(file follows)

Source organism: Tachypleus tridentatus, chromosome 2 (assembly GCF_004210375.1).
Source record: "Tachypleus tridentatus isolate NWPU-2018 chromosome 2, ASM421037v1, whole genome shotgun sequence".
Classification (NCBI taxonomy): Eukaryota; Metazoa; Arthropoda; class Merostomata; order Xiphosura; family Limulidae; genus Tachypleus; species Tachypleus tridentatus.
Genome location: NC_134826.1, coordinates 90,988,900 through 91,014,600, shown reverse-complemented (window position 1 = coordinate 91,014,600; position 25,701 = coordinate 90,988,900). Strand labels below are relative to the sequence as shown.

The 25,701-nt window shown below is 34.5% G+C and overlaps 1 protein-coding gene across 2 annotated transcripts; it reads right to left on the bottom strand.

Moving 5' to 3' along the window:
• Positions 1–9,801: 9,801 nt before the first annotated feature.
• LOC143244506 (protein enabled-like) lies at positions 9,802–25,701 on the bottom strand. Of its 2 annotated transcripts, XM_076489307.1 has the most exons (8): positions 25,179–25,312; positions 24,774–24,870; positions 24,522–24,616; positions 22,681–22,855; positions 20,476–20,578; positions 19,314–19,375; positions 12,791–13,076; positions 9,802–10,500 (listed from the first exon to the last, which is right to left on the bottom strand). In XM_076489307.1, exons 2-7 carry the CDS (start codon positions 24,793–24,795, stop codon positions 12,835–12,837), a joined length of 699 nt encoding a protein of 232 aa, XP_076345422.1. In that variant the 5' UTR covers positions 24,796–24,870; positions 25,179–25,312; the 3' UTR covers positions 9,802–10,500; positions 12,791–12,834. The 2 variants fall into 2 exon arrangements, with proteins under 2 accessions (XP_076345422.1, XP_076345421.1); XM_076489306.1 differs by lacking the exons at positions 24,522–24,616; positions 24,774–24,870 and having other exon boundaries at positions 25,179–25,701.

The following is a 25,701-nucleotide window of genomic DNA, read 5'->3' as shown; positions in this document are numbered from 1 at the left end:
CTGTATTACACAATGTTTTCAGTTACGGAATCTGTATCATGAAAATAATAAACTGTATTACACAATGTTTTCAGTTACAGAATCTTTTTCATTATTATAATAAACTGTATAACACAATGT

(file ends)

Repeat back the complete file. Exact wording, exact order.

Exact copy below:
Source organism: Tachypleus tridentatus, chromosome 2 (assembly GCF_004210375.1).
Source record: "Tachypleus tridentatus isolate NWPU-2018 chromosome 2, ASM421037v1, whole genome shotgun sequence".
Classification (NCBI taxonomy): Eukaryota; Metazoa; Arthropoda; class Merostomata; order Xiphosura; family Limulidae; genus Tachypleus; species Tachypleus tridentatus.
Genome location: NC_134826.1, coordinates 90,988,900 through 91,014,600, shown reverse-complemented (window position 1 = coordinate 91,014,600; position 25,701 = coordinate 90,988,900). Strand labels below are relative to the sequence as shown.

The 25,701-nt window shown below is 34.5% G+C and overlaps 1 protein-coding gene across 2 annotated transcripts; it reads right to left on the bottom strand.

Moving 5' to 3' along the window:
• Positions 1–9,801: 9,801 nt before the first annotated feature.
• LOC143244506 (protein enabled-like) lies at positions 9,802–25,701 on the bottom strand. Of its 2 annotated transcripts, XM_076489307.1 has the most exons (8): positions 25,179–25,312; positions 24,774–24,870; positions 24,522–24,616; positions 22,681–22,855; positions 20,476–20,578; positions 19,314–19,375; positions 12,791–13,076; positions 9,802–10,500 (listed from the first exon to the last, which is right to left on the bottom strand). In XM_076489307.1, exons 2-7 carry the CDS (start codon positions 24,793–24,795, stop codon positions 12,835–12,837), a joined length of 699 nt encoding a protein of 232 aa, XP_076345422.1. In that variant the 5' UTR covers positions 24,796–24,870; positions 25,179–25,312; the 3' UTR covers positions 9,802–10,500; positions 12,791–12,834. The 2 variants fall into 2 exon arrangements, with proteins under 2 accessions (XP_076345422.1, XP_076345421.1); XM_076489306.1 differs by lacking the exons at positions 24,522–24,616; positions 24,774–24,870 and having other exon boundaries at positions 25,179–25,701.

The following is a 25,701-nucleotide window of genomic DNA, read 5'->3' as shown; positions in this document are numbered from 1 at the left end:
CTGTATTACACAATGTTTTCAGTTACGGAATCTGTATCATGAAAATAATAAACTGTATTACACAATGTTTTCAGTTACAGAATCTTTTTCATTATTATAATAAACTGTATAACACAATGT